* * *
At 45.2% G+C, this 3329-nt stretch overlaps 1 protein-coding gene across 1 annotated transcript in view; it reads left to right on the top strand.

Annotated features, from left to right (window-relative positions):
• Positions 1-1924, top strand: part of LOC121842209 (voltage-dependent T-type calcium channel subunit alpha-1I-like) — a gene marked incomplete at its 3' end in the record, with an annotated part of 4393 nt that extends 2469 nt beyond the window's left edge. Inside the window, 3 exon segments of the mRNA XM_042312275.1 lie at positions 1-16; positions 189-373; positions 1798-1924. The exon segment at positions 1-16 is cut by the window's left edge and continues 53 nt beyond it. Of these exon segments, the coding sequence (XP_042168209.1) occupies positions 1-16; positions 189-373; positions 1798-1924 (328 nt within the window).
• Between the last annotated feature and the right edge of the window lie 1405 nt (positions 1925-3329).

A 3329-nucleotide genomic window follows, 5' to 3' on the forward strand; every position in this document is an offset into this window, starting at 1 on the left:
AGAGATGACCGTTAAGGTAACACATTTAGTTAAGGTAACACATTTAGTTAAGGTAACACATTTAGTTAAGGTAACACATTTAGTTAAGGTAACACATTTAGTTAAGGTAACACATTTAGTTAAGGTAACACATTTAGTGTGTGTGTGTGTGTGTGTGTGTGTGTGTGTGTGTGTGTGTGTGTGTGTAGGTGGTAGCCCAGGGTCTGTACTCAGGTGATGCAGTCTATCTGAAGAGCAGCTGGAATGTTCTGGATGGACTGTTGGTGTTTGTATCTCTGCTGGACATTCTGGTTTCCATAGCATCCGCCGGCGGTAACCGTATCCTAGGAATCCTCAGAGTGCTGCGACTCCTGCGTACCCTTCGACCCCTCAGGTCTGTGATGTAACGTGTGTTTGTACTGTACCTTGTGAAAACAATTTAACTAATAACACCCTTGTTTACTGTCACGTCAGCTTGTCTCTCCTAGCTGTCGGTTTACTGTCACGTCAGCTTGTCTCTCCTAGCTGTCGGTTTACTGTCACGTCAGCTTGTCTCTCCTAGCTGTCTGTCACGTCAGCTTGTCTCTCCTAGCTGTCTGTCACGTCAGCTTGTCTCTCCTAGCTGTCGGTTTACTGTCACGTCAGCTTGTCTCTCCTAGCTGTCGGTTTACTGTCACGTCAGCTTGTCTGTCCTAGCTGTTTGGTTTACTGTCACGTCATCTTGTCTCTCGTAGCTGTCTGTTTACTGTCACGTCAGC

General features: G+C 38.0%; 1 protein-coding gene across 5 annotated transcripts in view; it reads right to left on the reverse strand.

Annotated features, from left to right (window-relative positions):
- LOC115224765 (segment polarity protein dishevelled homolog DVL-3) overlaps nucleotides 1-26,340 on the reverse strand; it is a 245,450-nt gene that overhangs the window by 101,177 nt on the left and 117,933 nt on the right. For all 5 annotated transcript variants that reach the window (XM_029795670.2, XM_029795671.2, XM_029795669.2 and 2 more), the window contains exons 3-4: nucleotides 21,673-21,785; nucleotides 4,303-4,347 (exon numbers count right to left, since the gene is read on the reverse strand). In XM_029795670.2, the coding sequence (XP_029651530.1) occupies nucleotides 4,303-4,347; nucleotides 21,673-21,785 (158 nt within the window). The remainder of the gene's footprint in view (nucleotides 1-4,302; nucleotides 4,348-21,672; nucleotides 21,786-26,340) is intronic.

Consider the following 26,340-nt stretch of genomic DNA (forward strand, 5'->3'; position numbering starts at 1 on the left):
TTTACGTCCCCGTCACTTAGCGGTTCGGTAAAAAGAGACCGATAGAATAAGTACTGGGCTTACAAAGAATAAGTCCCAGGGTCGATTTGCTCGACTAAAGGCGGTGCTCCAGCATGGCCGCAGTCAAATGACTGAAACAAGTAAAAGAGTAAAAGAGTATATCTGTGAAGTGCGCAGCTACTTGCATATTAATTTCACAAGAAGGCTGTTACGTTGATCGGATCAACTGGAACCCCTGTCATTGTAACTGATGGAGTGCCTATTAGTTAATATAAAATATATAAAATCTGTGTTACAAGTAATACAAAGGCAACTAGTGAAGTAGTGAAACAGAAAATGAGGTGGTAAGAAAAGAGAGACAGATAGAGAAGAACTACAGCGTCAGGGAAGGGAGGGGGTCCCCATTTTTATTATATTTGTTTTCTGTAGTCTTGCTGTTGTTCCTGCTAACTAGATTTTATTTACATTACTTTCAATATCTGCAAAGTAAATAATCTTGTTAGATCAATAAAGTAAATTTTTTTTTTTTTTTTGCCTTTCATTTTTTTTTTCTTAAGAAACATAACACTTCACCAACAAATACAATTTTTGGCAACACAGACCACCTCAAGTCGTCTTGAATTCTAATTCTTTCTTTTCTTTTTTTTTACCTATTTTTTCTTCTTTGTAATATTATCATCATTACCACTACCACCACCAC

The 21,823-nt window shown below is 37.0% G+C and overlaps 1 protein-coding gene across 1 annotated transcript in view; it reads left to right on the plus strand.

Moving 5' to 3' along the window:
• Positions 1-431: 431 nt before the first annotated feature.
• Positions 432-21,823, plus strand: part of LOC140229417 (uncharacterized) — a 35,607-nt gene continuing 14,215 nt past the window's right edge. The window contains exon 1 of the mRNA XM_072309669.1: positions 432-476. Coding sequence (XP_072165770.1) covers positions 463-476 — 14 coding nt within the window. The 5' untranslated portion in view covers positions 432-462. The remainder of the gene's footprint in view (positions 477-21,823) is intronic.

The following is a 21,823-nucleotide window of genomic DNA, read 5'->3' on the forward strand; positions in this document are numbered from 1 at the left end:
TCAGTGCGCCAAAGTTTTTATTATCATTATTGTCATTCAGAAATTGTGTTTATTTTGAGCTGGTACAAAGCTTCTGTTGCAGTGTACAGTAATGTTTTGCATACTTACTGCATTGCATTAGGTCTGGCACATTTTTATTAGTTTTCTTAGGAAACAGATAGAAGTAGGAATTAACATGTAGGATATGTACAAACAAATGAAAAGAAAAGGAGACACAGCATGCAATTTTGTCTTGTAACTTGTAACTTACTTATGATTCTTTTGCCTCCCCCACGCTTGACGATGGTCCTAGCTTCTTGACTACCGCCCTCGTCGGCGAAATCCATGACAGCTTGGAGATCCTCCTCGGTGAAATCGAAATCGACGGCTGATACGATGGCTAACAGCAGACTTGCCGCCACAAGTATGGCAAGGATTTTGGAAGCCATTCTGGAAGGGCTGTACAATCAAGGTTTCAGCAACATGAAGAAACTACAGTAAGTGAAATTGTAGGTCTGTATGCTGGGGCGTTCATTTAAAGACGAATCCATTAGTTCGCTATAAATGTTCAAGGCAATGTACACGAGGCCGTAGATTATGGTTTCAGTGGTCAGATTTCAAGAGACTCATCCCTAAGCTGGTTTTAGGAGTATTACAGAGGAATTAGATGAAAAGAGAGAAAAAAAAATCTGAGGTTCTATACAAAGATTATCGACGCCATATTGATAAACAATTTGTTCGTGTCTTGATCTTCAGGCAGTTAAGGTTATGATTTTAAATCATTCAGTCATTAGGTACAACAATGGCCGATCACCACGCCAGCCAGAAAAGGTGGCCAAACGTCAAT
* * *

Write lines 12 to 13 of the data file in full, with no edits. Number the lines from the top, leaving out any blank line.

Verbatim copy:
The 21,823-nt window shown below is 37.0% G+C and overlaps 1 protein-coding gene across 1 annotated transcript in view; it reads left to right on the plus strand.

Moving 5' to 3' along the window: